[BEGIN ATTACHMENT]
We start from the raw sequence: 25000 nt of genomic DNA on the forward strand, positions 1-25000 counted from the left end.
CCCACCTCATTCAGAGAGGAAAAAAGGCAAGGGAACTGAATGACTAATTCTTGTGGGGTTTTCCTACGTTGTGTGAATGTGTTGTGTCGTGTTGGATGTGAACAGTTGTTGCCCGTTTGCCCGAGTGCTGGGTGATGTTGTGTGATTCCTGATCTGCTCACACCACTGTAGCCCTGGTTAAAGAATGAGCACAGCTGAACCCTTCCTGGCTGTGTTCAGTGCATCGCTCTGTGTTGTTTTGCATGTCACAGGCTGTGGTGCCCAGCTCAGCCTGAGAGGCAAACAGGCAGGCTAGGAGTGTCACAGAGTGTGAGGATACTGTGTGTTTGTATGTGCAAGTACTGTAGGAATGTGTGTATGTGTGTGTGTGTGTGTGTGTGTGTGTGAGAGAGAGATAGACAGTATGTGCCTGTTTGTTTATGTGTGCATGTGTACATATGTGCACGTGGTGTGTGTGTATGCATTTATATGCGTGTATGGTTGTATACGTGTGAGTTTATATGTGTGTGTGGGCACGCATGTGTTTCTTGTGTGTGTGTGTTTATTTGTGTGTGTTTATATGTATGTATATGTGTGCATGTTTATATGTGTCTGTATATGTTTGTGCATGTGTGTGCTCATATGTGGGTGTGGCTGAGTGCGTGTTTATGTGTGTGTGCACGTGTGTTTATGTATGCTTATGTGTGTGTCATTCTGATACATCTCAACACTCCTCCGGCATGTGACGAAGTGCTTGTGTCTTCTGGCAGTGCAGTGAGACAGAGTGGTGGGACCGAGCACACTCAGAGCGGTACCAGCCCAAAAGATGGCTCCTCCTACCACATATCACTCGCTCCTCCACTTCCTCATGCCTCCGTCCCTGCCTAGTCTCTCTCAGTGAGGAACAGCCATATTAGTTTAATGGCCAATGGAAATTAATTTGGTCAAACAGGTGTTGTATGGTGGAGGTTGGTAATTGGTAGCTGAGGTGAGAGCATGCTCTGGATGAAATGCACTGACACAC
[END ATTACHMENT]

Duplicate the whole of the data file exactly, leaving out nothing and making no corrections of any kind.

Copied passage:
We start from the raw sequence: 25000 nt of genomic DNA on the forward strand, positions 1-25000 counted from the left end.
CCCACCTCATTCAGAGAGGAAAAAAGGCAAGGGAACTGAATGACTAATTCTTGTGGGGTTTTCCTACGTTGTGTGAATGTGTTGTGTCGTGTTGGATGTGAACAGTTGTTGCCCGTTTGCCCGAGTGCTGGGTGATGTTGTGTGATTCCTGATCTGCTCACACCACTGTAGCCCTGGTTAAAGAATGAGCACAGCTGAACCCTTCCTGGCTGTGTTCAGTGCATCGCTCTGTGTTGTTTTGCATGTCACAGGCTGTGGTGCCCAGCTCAGCCTGAGAGGCAAACAGGCAGGCTAGGAGTGTCACAGAGTGTGAGGATACTGTGTGTTTGTATGTGCAAGTACTGTAGGAATGTGTGTATGTGTGTGTGTGTGTGTGTGTGTGTGTGAGAGAGAGATAGACAGTATGTGCCTGTTTGTTTATGTGTGCATGTGTACATATGTGCACGTGGTGTGTGTGTATGCATTTATATGCGTGTATGGTTGTATACGTGTGAGTTTATATGTGTGTGTGGGCACGCATGTGTTTCTTGTGTGTGTGTGTTTATTTGTGTGTGTTTATATGTATGTATATGTGTGCATGTTTATATGTGTCTGTATATGTTTGTGCATGTGTGTGCTCATATGTGGGTGTGGCTGAGTGCGTGTTTATGTGTGTGTGCACGTGTGTTTATGTATGCTTATGTGTGTGTCATTCTGATACATCTCAACACTCCTCCGGCATGTGACGAAGTGCTTGTGTCTTCTGGCAGTGCAGTGAGACAGAGTGGTGGGACCGAGCACACTCAGAGCGGTACCAGCCCAAAAGATGGCTCCTCCTACCACATATCACTCGCTCCTCCACTTCCTCATGCCTCCGTCCCTGCCTAGTCTCTCTCAGTGAGGAACAGCCATATTAGTTTAATGGCCAATGGAAATTAATTTGGTCAAACAGGTGTTGTATGGTGGAGGTTGGTAATTGGTAGCTGAGGTGAGAGCATGCTCTGGATGAAATGCACTGACACAC